"I've had guys in positions where I could finish them off and I've either laid off or I haven't thrown a punch as hard as I could. And I think guys have done that for me. I personally never want to see a guy face-down on the ice as a result of me punching him in the face. That's not saying I don't want to inflict some sort of pain on the guy. Yeah, I want to punch him in the head and beat him and win the fight and have my fans behind me and have my team fired up. But I don't want to knock a guy out. When a guy gets knocked out, man, the building goes dead silent.
"You want to win your fight. It's a competition. It's like any other thing. You want to win your fight. This isn't a war. This isn't a war where you're trying to kill someone. Although guys say, 'I'm a warrior and I'm going to war' and all that stuff. It's a war under the terms of the game, the rules of the game.
"Listen, it's a necessary evil in the game. If I ever heard a guy laughing about how he knocked a guy out cold, I'd probably say something to him, and I have done that. You have to have respect for your opponent.
"I run around as much as anybody else in the league. I run my mouth at the other team, I fight a lot, but at the end of the day, I've never been suspended for a hit, I've been fined, and I've never clipped a guy in the head with a hit and I've never knocked anybody out cold and I don't want to do either of those things. And they need to get that out of the game."
Sometimes it's not only about knowing when a fight is over but when to take a break.
"It's not a UFC fight," Clune said. "In the UFC, if you watch it, they wait 'til the guy can't defend himself for a TKO. They let the finish happen. And then they break it up. In hockey, I think the [linesmen], if they can get in there before a finish, they do. I know there's guys that when the jersey comes over the face they'll keep swinging. I think that's bulls---. A lot of my fights happen because guys are coming after me, so they're actually pissed off at me. So if they get the jersey over my head, I've taken some shots. But I think if a jersey's over the head, you've got to kind of wait, let the guy see, that being said some guys they want to get the win and they want to get it over with."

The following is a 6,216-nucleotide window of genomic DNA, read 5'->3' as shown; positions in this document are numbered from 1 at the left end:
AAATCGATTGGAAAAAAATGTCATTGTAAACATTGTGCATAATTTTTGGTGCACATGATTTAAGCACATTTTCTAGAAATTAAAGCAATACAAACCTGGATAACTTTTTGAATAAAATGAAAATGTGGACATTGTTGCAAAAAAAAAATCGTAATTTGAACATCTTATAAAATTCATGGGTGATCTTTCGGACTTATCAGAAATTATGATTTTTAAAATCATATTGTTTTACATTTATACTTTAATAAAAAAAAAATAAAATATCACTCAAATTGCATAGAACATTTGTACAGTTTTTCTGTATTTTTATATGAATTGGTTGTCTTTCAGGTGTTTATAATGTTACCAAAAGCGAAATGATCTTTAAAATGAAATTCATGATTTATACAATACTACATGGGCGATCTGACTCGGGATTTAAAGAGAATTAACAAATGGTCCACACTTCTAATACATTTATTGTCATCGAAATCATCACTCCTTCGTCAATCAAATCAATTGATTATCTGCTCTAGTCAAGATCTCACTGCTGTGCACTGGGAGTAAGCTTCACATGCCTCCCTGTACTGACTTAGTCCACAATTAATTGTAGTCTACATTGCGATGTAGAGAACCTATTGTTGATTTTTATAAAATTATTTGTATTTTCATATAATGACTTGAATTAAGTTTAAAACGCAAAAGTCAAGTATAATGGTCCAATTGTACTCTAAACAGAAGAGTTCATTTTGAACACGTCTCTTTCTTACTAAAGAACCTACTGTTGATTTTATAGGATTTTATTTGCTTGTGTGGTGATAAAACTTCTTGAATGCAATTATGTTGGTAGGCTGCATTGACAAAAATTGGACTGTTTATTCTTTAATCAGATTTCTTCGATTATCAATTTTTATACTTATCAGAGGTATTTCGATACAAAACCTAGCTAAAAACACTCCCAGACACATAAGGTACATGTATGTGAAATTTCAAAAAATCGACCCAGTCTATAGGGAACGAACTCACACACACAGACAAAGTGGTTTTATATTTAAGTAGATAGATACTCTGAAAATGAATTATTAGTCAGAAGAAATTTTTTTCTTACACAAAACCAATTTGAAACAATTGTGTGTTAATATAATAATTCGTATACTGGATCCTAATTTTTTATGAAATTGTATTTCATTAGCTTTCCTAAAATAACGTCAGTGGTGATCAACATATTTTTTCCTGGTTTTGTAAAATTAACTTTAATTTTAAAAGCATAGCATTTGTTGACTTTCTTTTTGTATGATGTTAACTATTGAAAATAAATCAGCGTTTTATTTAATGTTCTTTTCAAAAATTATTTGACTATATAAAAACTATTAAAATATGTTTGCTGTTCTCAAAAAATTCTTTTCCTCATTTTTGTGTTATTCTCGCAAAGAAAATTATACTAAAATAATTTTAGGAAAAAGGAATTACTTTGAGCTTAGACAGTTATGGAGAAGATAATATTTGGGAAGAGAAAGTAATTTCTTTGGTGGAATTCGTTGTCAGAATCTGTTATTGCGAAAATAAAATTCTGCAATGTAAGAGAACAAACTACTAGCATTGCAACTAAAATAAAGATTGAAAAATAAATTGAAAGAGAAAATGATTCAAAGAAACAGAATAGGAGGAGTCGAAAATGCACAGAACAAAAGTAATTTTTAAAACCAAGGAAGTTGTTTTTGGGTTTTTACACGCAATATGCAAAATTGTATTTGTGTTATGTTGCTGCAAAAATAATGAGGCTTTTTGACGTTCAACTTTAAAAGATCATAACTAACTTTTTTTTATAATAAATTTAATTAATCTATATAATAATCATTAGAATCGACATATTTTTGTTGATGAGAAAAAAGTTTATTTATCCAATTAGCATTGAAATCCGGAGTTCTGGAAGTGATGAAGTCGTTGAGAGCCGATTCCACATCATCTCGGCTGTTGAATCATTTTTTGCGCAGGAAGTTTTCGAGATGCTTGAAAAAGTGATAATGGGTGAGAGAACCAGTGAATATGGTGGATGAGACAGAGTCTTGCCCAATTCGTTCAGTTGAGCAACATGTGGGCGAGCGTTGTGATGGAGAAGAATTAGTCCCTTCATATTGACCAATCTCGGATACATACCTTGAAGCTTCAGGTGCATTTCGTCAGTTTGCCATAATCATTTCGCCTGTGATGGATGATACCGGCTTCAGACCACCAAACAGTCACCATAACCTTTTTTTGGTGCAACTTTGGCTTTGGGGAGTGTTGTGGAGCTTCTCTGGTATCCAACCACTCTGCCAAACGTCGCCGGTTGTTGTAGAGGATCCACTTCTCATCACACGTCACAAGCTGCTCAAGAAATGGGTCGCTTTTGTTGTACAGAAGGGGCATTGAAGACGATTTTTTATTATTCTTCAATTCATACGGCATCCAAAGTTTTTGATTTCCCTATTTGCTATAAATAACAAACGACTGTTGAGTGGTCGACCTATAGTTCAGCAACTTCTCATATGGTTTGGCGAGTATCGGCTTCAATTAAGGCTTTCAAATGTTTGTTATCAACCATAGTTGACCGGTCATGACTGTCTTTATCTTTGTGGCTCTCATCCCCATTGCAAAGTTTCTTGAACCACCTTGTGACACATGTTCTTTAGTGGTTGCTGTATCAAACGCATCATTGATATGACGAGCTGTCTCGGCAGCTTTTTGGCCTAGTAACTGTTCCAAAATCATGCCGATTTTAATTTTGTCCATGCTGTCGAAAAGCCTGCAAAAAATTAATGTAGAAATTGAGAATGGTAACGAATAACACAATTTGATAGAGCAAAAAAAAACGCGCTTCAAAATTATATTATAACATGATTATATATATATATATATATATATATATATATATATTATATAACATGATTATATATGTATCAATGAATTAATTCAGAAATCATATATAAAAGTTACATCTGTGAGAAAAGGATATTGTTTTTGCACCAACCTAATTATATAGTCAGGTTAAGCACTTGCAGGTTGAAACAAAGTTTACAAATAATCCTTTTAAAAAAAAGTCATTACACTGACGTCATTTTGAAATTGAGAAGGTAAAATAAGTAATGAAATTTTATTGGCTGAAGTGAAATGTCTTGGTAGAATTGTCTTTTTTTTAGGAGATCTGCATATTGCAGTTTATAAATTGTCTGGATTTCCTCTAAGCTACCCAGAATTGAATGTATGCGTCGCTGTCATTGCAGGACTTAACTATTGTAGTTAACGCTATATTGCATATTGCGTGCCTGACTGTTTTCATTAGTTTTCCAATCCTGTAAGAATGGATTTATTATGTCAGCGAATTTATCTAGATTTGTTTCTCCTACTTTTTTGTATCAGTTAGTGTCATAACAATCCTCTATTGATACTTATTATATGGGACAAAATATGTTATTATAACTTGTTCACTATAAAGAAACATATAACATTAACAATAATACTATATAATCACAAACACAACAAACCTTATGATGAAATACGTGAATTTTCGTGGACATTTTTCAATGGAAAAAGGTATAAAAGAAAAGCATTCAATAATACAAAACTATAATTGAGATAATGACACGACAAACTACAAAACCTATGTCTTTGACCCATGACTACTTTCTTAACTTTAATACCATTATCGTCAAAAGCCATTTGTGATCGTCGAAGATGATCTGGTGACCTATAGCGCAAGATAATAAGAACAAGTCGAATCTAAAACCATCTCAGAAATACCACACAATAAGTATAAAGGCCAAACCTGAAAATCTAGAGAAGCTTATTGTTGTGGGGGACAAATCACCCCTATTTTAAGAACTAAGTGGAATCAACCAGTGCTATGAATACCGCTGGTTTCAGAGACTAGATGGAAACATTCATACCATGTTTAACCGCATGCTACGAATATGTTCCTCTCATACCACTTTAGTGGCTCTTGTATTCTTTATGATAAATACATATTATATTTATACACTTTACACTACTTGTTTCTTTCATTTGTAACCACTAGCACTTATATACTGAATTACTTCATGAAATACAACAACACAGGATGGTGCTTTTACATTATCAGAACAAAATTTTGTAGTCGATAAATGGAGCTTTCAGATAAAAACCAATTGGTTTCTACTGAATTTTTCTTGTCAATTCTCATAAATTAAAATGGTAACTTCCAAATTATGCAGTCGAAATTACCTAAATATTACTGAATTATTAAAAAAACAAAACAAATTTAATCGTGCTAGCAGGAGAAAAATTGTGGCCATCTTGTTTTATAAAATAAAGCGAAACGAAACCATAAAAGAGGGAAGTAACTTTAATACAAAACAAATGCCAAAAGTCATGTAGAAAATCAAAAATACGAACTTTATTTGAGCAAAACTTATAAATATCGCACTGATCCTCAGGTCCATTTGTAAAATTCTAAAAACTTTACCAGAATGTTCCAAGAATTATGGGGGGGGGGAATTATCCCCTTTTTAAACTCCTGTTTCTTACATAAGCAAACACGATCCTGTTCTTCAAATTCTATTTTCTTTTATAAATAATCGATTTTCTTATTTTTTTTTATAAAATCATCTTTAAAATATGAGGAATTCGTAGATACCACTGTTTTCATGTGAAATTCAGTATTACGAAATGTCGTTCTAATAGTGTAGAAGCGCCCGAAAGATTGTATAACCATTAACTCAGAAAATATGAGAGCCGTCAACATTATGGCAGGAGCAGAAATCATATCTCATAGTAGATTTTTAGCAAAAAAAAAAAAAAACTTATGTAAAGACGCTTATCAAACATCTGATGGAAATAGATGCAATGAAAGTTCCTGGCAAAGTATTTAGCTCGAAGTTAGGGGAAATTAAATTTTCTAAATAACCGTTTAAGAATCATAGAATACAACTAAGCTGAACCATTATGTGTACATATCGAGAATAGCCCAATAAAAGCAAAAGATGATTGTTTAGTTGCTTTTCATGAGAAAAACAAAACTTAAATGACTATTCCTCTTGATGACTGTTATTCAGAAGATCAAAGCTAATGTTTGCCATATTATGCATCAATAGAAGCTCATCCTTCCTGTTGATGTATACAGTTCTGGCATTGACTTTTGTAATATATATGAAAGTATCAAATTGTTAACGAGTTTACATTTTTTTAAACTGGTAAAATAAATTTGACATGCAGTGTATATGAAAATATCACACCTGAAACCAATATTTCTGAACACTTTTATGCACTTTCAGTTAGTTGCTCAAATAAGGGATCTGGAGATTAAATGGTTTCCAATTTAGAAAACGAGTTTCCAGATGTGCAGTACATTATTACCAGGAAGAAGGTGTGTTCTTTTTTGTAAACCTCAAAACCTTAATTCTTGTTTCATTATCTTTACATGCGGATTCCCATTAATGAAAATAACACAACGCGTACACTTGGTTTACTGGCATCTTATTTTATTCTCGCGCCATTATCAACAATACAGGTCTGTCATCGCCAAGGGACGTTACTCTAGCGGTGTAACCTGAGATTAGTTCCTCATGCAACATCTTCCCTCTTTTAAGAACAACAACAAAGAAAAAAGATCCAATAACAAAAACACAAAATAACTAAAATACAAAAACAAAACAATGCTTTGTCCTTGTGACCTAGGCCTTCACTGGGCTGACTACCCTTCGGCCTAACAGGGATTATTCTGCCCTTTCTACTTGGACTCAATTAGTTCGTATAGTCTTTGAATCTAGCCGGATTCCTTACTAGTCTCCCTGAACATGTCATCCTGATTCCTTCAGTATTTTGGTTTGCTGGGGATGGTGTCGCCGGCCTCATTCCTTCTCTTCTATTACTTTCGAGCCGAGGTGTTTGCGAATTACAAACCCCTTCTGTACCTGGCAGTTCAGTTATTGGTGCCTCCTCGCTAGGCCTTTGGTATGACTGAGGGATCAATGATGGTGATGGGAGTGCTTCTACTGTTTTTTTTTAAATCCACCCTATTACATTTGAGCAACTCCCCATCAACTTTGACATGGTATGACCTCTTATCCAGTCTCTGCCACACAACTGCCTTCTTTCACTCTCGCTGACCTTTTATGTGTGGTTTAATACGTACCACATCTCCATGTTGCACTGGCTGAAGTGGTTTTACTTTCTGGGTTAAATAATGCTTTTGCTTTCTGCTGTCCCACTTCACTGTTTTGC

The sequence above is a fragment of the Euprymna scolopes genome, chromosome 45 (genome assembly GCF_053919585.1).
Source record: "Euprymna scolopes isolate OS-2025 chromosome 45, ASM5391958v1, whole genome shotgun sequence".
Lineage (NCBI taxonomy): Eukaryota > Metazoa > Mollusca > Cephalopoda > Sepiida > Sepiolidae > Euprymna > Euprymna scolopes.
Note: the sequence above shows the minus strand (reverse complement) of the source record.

No doubt his chosen line of work and the manner in which he performs that line of work has made for some difficult moments for those close to Clune. But he said they have made their peace with the kind of player he is, for the most part.
"It bugs my grandparents. It bugs my parents, yeah. It doesn't bug them if they know I'm playing hard and a fight happens, a fight happens. If I'm in the lineup making plays and playing hockey and doing all that stuff. They can see the difference though when I'm frustrated and I'm going out there and looking for it and trying to pick fights with people, I think they get a little upset. They don't want to see me get in there with one of those super heavyweights," he said.
Just because a guy isn't afraid to drop the gloves doesn't mean he's prepared to drop them indiscriminately.
"I pick my spots. I'm not going to fight Colton Orr. I'm not going to fight Zdeno Chara unless there's an absolutely necessary reason like they ran over [Pekka Rinne] or Shea Weber and it was a black and white thing and I was there. But I'm not going to go out there and try and prove myself to a super heavyweight who if he catches me is probably going to knock me out cold," he said.